Pickle The Spy - The Incognito Of Prince Charles - Andrew Lang - E-Book

Pickle The Spy - The Incognito Of Prince Charles E-Book

Andrew Lang



The book: This is the peculiar title of a book that is making something of a literary sensation. This brilliant study of the betrayal and extinction of Jacobitism has triumphantly solved a mystery which once baffled all Europe. History has so far sought in vain to follow the wanderings and intrigues of Prince Charles Edward, the Young Pretender, after his expulsion from France in the last days of 1748. "From this time forward," says Lord Stanhope, writing of the time when the Prince quitted Avignon early in 1749, "his proceedings during many years are wrapped in mystery; all his correspondence passed through the hands of Mr. Walters"--according to Mr. Lang the name should be Waters-"his banker at Paris, even his warmest partisans were seldom made acquainted with his place of abode, and though he still continued to write to his father at intervals, his letters were never dated. Neither friends nor enemies at that time could obtain any certain information of his movements or designs. Now, however, it is known that he visited Venice and Germany, that he resided secretly for some time at Paris, that he undertook a mysterious journey to England in 1750, and perhaps another in 1752 or 1753; but his principal residence was in the territory of his friend the Dukede Bouillon, where, surrounded by the wide and lonely forest of Ardennes, his active spirit sought in the dangerous chase of boars and wolves an image of the warlike enterprise which was denied him. It was not till the death of his father in 1766 that he returned to Rome and became reconciled to his brother. But his character had darkened with his fortunes." By a patient study of documents still preserved in the British Museum, the Royal Library at Windsor, and elsewhere, and still for the most part unpublished, and by a laborious collation of these new materials with others more accessible, Mr.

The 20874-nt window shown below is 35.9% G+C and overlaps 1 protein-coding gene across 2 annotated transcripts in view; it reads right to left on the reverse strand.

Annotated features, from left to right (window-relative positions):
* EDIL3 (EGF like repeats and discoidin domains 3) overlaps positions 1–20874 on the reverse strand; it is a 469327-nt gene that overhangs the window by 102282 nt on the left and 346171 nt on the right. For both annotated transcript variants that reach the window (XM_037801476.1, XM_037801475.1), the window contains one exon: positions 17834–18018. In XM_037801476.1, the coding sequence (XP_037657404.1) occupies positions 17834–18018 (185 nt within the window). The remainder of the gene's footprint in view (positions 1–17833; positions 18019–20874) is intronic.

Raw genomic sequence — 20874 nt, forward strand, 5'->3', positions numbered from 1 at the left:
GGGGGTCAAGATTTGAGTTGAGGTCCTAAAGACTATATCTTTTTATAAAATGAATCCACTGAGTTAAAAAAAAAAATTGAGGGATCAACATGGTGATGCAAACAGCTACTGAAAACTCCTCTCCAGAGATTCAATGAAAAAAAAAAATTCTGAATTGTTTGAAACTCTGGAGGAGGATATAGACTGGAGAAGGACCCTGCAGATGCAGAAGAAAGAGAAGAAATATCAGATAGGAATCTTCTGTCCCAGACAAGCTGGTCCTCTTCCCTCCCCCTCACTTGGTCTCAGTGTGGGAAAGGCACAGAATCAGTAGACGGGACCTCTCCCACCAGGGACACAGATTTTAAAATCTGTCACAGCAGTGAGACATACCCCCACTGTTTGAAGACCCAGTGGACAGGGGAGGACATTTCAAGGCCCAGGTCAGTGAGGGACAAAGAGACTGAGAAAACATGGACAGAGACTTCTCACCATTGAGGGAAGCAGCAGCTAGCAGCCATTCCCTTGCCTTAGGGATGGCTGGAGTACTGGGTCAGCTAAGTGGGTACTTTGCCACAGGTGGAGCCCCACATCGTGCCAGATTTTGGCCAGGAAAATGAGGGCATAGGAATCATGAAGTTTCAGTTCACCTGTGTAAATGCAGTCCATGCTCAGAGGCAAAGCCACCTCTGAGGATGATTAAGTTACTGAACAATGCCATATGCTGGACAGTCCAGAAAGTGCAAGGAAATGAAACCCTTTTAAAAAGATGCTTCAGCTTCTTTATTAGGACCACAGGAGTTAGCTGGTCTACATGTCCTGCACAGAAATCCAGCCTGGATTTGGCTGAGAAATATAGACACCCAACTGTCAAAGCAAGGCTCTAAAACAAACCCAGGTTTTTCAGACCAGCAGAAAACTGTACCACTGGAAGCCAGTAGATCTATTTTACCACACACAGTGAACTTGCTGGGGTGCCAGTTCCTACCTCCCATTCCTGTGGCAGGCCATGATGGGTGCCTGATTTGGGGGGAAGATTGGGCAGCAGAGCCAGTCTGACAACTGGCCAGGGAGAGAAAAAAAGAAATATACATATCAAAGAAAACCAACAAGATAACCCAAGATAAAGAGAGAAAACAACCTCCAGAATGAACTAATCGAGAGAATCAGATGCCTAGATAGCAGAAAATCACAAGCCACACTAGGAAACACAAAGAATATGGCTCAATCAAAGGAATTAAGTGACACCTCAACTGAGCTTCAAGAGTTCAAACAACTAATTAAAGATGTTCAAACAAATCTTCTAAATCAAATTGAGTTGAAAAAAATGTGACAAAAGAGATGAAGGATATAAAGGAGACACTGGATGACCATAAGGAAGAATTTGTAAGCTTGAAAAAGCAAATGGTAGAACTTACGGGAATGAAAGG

Sie lesen das E-Book in den Legimi-Apps auf:

von Legimi
zertifizierten E-Readern

Seitenzahl: 428

Das E-Book (TTS) können Sie hören im Abo „Legimi Premium” in Legimi-Apps auf:


Pickle The Spy

Or The Incognito Of Prince Charles

Andrew Lang


Andrew Lang (1844-1912)

Pickle The Spy


Chapter I - Introductory To Pickle

Chapter Ii - Charles Edward Stuart

Chapter Iii - The Prince In Fairyland - February 1749-September 1750 - I.  What The World Said

Chapter Iv - The Prince In Fairyland. Ii. - What Actually Occurred

Chapter V - The Prince In London; And After. - Mademoiselle Luci (September 1750-July 1751)

Chapter Vi - Intrigues, Political And Amatory.  Death Of Mademoiselle Luci, 1752

Chapter Vii - Young Glengarry

Chapter Viii - Pickle And The Elibank Plot

Chapter Ix - De Profundis

Chapter X - James Mohr Macgregor

Chapter Xi - ‘A Man Undone.’  1754

Chapter Xii - Pickle As A Highland Chief. 1755-1757

Chapter Xiii - The Last Hope.  1759

Chapter Xiv - Conclusion


Pickle The Spy, A. Lang

Jazzybee Verlag Jürgen Beck

86450 Altenmünster, Loschberg 9


ISBN: 9783849606954


[email protected]

‘I knew the Master: on many secret steps of his career I have an authentic memoir in my hand.’


ANDREW LANG (1844-1912)

Biographical Sketch from "Portraits And Sketches" by Edmund Gosse